Journal of Cellular Signaling
ISSN: 2692-0638

Review Article - Journal of Cellular Signaling (2022) Volume 3, Issue 2

Low-level Laser Therapy in the Oral Cavity: A Retrospection in the Future

Eirini Papamanoli1, Kyriaki Kyriakidou2, Ioannis K Karoussis3*

1DDS, MS Molecular Physiology, National Kapodistrian University of Athens, Greece

2Biologist, PhD, University of Ancona Italy, Post-doctoral researcher, National Kapodistrian University of Athens, Greece

3Associate Professor, Department of Periodontology, School of Dentistry, National Kapodistrian University of Athens, Greece

*Corresponding Author:
Ioannis K Karoussis

Received date: March 30, 2022; Accepted date: April 28, 2022

Citation: Papamanoli E, Kyriakidou K, Karoussis K. Low-level Laser Therapy in the Oral Cavity: A Retrospection in the Future. J Cell Signal. 2022;3(2):96-104.

Copyright: © 2022 Papamanoli E, et al. This is an open-access article distributed under the terms of the Creative Commons Attribution License, which permits unrestricted use, distribution, and reproduction in any medium, provided the original author and source are credited.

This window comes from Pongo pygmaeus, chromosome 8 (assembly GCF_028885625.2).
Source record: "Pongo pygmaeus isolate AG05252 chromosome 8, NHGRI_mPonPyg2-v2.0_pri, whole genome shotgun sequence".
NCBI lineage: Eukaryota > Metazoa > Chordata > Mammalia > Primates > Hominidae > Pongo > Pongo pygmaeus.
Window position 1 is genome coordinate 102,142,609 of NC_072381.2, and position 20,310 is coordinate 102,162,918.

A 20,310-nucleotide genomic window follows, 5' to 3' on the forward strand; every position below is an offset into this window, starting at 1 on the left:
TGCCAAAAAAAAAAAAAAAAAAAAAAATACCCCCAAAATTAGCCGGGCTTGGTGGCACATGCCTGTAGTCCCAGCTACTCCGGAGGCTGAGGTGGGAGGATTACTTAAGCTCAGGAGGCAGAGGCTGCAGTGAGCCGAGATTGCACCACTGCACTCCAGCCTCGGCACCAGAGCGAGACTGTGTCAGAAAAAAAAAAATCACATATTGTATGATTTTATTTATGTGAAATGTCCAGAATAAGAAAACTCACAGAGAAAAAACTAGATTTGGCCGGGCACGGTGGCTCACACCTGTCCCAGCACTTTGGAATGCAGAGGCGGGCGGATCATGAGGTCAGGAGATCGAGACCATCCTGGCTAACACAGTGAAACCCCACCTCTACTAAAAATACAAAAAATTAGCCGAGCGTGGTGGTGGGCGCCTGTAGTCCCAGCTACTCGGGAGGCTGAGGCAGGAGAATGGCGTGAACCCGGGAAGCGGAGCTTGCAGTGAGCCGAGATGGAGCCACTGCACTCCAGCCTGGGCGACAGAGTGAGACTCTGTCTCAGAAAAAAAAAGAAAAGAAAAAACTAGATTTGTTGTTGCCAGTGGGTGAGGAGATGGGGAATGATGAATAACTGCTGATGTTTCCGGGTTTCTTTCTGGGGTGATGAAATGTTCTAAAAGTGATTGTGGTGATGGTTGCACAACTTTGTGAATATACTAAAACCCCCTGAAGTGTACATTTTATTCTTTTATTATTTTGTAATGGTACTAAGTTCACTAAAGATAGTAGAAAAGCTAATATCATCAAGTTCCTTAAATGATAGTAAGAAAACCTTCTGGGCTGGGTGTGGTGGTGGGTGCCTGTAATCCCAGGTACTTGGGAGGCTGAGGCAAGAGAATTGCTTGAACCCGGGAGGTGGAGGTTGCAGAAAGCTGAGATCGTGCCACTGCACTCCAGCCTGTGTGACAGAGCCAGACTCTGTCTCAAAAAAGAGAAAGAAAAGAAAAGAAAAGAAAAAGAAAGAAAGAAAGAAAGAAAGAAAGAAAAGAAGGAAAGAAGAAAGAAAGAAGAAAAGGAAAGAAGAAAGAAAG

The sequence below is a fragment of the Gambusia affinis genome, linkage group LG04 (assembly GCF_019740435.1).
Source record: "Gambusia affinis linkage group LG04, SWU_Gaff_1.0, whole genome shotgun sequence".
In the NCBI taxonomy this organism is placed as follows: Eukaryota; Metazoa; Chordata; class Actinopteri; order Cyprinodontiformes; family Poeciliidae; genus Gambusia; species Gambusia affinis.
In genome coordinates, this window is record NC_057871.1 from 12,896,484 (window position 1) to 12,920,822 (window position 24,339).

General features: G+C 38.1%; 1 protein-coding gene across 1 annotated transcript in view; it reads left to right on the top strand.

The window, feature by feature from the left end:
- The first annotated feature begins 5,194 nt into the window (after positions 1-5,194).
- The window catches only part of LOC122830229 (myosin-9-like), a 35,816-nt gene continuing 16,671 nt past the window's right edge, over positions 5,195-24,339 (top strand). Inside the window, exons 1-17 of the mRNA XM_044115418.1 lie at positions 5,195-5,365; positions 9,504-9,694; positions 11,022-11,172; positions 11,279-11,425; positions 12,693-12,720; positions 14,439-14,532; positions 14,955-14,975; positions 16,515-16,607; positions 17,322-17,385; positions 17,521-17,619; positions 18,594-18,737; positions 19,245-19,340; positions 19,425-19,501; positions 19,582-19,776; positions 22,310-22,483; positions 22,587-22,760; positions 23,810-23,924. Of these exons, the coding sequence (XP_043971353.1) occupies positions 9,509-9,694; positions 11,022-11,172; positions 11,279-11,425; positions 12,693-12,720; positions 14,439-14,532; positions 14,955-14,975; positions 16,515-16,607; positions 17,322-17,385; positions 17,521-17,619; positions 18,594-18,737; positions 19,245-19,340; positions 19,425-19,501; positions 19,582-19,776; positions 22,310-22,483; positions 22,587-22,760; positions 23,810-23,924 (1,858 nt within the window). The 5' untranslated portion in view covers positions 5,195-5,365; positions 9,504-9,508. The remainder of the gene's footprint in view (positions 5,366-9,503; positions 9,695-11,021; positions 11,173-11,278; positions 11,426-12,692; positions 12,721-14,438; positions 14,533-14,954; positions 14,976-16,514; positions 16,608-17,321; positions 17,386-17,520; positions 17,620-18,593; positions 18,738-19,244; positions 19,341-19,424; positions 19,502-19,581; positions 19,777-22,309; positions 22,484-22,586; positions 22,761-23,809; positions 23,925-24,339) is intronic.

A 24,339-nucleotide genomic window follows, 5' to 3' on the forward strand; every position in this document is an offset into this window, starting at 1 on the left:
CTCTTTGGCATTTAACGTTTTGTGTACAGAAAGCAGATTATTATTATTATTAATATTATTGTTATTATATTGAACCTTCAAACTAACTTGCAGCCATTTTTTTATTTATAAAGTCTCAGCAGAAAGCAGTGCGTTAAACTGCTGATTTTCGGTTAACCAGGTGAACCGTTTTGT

Lasers have gained rather broad application in the field of medicine, as well as in dentistry. Different wave lengths are appropriate for a variety of uses, such as hemostasis, antimicrobial effect, tissue section and excision. Low level laser therapy (LLLT) is particularly interesting, since it stands out for its biostimulatory effect on tissues.

The aim of the present review is the presentation of the broad spectrum of use of LLLT in the oral cavity, of the current literature on the matter and the dynamic lasers exhibit affecting different cell populations.

Without it having been completely clear, there is a mechanism that leads to analgesia after LLLT application. In the field of dentistry, LLLT is extremely useful for complementary use on the non-surgical treatment of periodontitis and peri-implant diseases, with very promising results. Experimentally, it seems to have a tremendously positive effect on the proliferation and differentiation of various cellular lines.